an organized pattern in which families interact, not deterministic or prescriptive, only descriptive
Partly universal, partly idiosyncratic
Can only be seen when a family is in action, because verbal descriptions rarely convey the true structure. (Haley once said that if you ask a family member what the problem is, what they describe is not the problem.)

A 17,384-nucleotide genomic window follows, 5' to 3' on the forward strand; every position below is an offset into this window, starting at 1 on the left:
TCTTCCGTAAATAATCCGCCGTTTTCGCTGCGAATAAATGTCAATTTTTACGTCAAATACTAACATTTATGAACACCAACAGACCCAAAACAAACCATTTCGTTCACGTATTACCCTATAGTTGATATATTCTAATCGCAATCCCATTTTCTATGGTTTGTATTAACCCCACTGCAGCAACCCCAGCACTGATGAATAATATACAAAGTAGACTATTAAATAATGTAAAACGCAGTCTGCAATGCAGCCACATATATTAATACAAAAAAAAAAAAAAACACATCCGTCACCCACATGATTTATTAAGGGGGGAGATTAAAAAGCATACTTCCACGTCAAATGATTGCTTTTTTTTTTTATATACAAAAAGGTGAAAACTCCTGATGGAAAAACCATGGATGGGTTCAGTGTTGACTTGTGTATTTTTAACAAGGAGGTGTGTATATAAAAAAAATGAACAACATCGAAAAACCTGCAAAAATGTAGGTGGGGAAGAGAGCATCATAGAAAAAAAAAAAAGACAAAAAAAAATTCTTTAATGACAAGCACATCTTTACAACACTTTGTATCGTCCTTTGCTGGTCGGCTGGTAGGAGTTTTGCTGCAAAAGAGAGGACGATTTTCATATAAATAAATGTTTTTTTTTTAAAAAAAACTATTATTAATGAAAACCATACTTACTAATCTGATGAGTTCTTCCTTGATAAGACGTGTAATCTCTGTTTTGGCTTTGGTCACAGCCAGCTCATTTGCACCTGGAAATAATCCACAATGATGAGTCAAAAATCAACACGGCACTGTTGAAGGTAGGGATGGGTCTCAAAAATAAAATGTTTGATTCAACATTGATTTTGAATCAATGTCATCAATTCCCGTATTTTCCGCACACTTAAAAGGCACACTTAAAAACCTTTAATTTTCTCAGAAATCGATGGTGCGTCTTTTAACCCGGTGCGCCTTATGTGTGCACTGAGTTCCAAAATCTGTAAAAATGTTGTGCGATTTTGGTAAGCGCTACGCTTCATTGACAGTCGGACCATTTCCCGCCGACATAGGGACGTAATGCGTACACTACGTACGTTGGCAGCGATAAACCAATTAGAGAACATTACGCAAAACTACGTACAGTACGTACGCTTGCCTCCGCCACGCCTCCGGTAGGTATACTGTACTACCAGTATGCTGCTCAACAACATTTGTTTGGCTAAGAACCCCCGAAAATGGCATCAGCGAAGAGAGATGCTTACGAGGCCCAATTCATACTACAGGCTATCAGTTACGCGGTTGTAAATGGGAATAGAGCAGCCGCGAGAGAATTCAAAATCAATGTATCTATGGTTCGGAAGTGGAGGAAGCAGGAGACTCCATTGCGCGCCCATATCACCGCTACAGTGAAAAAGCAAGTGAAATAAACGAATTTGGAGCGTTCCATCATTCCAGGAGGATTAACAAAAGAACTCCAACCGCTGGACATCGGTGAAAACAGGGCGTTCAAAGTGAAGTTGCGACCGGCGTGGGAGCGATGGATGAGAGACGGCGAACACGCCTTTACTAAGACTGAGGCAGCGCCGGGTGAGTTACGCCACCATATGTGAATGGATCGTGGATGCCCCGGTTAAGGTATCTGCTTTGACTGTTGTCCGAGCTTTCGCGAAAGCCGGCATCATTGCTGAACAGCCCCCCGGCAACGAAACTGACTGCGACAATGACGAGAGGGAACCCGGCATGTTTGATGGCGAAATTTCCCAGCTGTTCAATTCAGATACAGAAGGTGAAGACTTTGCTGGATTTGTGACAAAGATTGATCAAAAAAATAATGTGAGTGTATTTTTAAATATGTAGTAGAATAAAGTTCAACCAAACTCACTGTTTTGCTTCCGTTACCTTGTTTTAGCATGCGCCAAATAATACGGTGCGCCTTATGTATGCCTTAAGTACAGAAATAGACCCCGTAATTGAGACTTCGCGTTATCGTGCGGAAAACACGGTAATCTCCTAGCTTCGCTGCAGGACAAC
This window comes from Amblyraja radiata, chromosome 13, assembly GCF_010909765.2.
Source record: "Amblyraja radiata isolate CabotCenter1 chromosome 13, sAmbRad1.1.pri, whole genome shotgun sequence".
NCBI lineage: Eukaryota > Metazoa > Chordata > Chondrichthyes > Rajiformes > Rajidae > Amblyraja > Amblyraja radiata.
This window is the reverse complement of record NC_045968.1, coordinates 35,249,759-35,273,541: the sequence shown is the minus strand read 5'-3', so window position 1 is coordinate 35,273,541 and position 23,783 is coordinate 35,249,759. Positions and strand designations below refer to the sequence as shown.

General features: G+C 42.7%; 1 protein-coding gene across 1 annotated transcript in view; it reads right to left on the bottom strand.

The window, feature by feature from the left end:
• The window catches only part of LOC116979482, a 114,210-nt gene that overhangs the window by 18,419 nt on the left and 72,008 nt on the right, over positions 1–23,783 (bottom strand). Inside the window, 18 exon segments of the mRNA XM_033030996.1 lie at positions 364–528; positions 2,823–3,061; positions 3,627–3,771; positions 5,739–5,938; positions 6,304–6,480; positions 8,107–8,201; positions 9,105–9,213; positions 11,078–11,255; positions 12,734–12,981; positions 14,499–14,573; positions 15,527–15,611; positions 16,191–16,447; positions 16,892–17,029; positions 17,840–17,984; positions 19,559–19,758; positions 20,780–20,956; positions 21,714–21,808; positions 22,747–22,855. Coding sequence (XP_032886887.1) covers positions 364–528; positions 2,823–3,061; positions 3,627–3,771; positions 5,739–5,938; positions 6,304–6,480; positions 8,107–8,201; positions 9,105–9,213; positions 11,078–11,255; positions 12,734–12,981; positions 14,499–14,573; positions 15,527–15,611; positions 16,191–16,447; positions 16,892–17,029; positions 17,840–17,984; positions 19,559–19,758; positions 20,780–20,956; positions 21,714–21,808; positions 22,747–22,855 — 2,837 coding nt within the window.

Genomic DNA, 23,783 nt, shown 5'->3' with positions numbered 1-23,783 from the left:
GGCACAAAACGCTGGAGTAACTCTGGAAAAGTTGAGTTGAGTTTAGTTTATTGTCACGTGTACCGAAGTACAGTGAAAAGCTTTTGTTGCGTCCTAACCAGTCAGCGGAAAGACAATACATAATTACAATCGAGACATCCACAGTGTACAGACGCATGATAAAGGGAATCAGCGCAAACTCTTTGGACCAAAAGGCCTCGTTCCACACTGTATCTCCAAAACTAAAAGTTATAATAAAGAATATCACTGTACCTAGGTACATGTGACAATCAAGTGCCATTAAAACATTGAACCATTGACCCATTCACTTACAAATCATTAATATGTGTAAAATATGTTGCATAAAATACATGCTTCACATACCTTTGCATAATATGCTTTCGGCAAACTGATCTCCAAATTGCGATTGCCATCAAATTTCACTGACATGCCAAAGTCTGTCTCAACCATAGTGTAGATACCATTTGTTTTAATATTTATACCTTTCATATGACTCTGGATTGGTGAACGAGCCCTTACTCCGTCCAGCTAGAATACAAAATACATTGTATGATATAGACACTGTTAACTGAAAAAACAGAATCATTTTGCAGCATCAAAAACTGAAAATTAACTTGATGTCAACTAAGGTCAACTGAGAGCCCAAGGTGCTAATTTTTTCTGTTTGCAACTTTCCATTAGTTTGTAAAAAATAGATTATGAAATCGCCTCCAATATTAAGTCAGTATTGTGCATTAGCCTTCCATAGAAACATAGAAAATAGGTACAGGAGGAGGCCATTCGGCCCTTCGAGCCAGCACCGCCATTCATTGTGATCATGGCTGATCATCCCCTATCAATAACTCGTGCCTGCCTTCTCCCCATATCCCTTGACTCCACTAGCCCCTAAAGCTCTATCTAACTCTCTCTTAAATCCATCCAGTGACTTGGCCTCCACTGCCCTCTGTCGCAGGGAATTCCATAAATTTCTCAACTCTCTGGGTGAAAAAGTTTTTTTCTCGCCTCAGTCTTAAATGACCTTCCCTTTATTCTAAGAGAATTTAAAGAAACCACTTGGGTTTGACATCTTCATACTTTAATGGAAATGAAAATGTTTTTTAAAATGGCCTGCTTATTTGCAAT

Not a matter of creating new structures, but activating dormant ones
What distinguishes SFT from other forms of family therapy is the emphasis on modifying family structure in the immediate context of the therapy setting.
When new patterns are repeated, and result in improvement of family relationships, they will stabilize and replace old patterns without having to keep supporting them. (Similar to the behavioristic notion of reinforcement.)